Manchester United: Ed Woodward hate is unwarranted

Manchester United fans have an understandable dislike of Ed Woodward. However, he is not entirely to blame and treatment of him is unwarranted…

Here’s the latest update on “the attack on Woodward’s home” incident. Manchester United have filed an official complaint with Independent Press Standards Organisation (IPSO) claiming that the Sun newspaper had advance knowledge about the attack on Ed Woodward’s home.

We are unaware whether the claims made by the club are entirely true and hence must not make a comment on the said newspaper. But this whole incident throws light on everything that’s wrong with modern football.

Were the actions of these fans justified in the first place? Of course not. Many people around the world have widely condemned this incident, and rightly so. But there still remains a large section of supporters who believe that it was the right thing to do. That brings us to our main topic. Why is Ed Woodward hated so much and is the hate towards him warranted?

What an absurd question, right? Of course, the hate towards him is warranted. Ed Woodward is at the core of the problem at Manchester United. He is the symbol of everything that’s wrong with the club. United haven’t won the Premier League since 2013. The state of the affairs both on and off the pitch is piteous.

There is no strategy, no long-term plan whatsoever. Managers are hired and fired at will. Big players signed for huge sums are failing to produce the goods and are ultimately regressing. There hasn’t been a communication from the owners in ages and seems like they couldn’t care less.

Who to blame then? Of course, Ed Woodward. The Manchester United CEO is the one responsible for making sure the club runs smoothly. He’s the one responsible for making sure United stay competent on and off the field. He is the primary decision maker having the power to approve or veto any new signings. So, if course he’s to blame for all of United’s troubles. Isn’t he?

To clarify, I do agree with some part of the above-mentioned narrative which is commonly used by the majority of United fans. Being one myself, I can see where this thought process comes from. But I’ll have to slightly disagree. As much as we would like to blame Woodward for the club’s failings, we need to acknowledge that he isn’t the biggest culprit here. Sure, he has not been the ideal CEO, but he hasn’t been exactly terrible either (more on that later). But let’s talk about the elephant in the room first.

The incident happened on 28th January, Tuesday evening when some United supporters in hoods attacked Woodward’s home in Cheshire by throwing red flares over the gate of his home. In the subsequent matches, chants were heard in the stadium that were along the lines of “Ed Woodward’s gonna die”. Voicing your concerns is one thing but threatening to kill someone and putting someone’s family at risk is a criminal offence.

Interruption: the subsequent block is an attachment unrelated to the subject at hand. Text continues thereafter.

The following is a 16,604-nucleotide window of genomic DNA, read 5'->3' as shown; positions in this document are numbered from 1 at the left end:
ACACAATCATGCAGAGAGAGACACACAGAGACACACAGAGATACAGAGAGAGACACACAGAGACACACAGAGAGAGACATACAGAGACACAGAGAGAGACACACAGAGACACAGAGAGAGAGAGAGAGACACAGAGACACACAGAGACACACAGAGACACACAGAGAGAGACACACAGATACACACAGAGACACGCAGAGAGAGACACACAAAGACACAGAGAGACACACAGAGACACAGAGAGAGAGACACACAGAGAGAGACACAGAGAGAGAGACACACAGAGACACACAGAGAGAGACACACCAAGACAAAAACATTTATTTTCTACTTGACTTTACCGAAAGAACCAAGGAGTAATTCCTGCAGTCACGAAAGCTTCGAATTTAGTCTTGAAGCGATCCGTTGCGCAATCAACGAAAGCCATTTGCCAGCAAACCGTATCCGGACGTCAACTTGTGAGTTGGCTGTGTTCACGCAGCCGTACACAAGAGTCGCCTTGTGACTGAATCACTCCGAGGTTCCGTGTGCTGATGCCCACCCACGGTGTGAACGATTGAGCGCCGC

As I said earlier, I do understand these fans’ concerns which reached a tipping point recently. But that said, I’d like to draw some attention towards Ed Woodward’s record at Manchester United. After taking over a more prominent role post Sir Alex’s departure, Woodward has managed to turn the club into a financial top dog. The club has regularly featured among the highest revenue generating clubs in world football and has been among the top performers in Deloitte Football Money League in recent years. This is despite not having won the Premier League since 2013.

Woodward’s shrewd business acumen has allowed the club to breathe a little in this wormhole of financial instability in football (point in case, Bury FC). His off-the-field business partnerships and associations have allowed the club to afford the huge wage bills of Manchester United players.

Woodward has been responsible for making various sponsorship deals around the world. Without his financial success, it would not have been possible for United to pay back the interest and principal on the takeover debt which would otherwise have spiralled out of control.

One cannot blame Woodward for not backing the managers either. Paul Pogba, the world’s most expensive player at the time, was signed by Manchester United. Other high profile names coming through the door at Old Trafford include Maguire, Di Maria, Lukaku, Ibrahimovic, Schweinsteiger, Depay, Falcao, Mkhitaryan, and more. As per a report, United have spent a sum of £968 million on player transfers since their last Premier League title in 2013. So it’s clearly absurd to say that the club hasn’t supported the managers.

Agreed that this kind of money should have been spent much wisely, in alignment with a long-term vision. But at least, no one can blame Woodward for not backing the managers enough. Maybe the fans of clubs like Tottenham and Newcastle could help provide a better context to United fans when it comes to spending money on players.

So, what’s the point that I’m trying to make here? I’m no Woodward sympathiser, but we must avoid blindly following the narrative that’s been going around against him. We must question his actions, we must hold him accountable for a lot of things but most importantly, we must adopt some decency to voice our opinions without attempting to harm someone. As a fellow United fan, this is not something I want to associate our club supporters with.

What is your opinion on Ed Woodward?